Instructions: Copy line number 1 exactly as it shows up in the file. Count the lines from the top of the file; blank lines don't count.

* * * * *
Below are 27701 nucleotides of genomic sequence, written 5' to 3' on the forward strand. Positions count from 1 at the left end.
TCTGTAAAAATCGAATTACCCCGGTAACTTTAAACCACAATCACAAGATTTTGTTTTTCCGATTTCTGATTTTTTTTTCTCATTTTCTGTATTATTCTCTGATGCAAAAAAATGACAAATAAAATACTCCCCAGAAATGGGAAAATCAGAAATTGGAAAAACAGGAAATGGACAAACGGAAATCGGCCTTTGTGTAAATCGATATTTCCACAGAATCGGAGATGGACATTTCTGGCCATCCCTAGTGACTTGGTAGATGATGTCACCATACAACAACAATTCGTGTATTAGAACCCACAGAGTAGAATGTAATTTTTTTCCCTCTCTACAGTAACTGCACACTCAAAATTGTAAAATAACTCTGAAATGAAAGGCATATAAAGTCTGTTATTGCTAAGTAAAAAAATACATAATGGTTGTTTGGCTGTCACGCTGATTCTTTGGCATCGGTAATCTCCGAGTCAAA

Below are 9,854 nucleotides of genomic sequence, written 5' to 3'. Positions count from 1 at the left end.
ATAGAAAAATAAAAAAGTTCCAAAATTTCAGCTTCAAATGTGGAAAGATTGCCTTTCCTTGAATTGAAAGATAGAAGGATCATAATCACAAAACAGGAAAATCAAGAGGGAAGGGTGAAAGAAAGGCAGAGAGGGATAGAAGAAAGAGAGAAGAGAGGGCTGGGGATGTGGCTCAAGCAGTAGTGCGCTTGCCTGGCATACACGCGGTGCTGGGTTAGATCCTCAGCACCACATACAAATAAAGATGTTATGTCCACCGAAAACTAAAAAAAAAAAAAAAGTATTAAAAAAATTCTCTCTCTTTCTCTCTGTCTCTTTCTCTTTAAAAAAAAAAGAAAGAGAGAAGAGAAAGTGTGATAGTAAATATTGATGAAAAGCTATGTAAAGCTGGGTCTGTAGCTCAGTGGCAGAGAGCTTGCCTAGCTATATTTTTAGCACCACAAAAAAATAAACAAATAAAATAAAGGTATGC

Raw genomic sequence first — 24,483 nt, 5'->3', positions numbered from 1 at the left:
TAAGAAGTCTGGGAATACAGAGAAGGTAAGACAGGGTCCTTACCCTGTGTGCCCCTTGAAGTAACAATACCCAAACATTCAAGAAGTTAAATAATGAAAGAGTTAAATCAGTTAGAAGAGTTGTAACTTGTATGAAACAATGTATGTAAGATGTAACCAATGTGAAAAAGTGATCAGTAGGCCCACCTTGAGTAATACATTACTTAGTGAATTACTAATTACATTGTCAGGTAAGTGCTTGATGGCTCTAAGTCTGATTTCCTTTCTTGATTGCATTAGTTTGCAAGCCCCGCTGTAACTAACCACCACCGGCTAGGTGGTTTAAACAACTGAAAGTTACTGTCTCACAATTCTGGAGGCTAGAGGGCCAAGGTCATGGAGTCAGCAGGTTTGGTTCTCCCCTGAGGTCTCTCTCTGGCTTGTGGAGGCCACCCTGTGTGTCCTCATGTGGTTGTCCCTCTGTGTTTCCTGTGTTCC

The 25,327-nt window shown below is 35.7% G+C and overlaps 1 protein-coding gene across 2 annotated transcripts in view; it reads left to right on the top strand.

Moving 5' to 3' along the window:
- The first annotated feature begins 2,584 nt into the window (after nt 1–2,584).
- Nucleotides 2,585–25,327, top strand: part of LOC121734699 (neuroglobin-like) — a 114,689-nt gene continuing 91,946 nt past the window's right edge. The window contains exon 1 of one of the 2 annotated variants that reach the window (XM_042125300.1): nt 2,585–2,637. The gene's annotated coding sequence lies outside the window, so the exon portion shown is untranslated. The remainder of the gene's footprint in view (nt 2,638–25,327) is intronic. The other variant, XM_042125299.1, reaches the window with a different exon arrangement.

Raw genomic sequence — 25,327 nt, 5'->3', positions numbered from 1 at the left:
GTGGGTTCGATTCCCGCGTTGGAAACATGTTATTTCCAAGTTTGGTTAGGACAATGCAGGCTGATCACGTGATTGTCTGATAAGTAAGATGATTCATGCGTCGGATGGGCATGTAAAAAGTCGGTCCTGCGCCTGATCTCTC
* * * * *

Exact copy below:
Below are 27701 nucleotides of genomic sequence, written 5' to 3' on the forward strand. Positions count from 1 at the left end.